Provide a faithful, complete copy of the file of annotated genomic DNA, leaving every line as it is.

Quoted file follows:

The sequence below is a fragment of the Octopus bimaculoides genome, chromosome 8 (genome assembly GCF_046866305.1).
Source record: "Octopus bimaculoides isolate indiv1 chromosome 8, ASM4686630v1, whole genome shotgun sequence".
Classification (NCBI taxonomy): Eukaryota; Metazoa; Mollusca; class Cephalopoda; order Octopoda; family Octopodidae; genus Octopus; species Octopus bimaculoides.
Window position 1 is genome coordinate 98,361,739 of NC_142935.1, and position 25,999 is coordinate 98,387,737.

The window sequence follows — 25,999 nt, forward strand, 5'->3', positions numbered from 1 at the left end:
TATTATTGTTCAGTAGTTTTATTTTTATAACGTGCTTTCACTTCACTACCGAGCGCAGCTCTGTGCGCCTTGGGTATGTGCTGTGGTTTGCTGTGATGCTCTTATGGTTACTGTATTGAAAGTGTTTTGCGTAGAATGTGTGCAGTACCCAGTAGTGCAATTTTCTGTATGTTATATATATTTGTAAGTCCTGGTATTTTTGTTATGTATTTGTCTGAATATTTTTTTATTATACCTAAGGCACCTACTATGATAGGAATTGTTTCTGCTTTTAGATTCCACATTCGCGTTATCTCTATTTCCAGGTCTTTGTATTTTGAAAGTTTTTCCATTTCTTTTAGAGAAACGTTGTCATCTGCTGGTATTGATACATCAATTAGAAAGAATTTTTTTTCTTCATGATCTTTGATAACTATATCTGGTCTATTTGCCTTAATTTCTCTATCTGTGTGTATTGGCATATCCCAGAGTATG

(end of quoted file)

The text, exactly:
The sequence below is a fragment of the Octopus bimaculoides genome, chromosome 8 (genome assembly GCF_046866305.1).
Source record: "Octopus bimaculoides isolate indiv1 chromosome 8, ASM4686630v1, whole genome shotgun sequence".
Classification (NCBI taxonomy): Eukaryota; Metazoa; Mollusca; class Cephalopoda; order Octopoda; family Octopodidae; genus Octopus; species Octopus bimaculoides.
Window position 1 is genome coordinate 98,361,739 of NC_142935.1, and position 25,999 is coordinate 98,387,737.

The window sequence follows — 25,999 nt, forward strand, 5'->3', positions numbered from 1 at the left end:
TATTATTGTTCAGTAGTTTTATTTTTATAACGTGCTTTCACTTCACTACCGAGCGCAGCTCTGTGCGCCTTGGGTATGTGCTGTGGTTTGCTGTGATGCTCTTATGGTTACTGTATTGAAAGTGTTTTGCGTAGAATGTGTGCAGTACCCAGTAGTGCAATTTTCTGTATGTTATATATATTTGTAAGTCCTGGTATTTTTGTTATGTATTTGTCTGAATATTTTTTTATTATACCTAAGGCACCTACTATGATAGGAATTGTTTCTGCTTTTAGATTCCACATTCGCGTTATCTCTATTTCCAGGTCTTTGTATTTTGAAAGTTTTTCCATTTCTTTTAGAGAAACGTTGTCATCTGCTGGTATTGATACATCAATTAGAAAGAATTTTTTTTCTTCATGATCTTTGATAACTATATCTGGTCTATTTGCCTTAATTTCTCTATCTGTGTGTATTGGCATATCCCAGAGTATG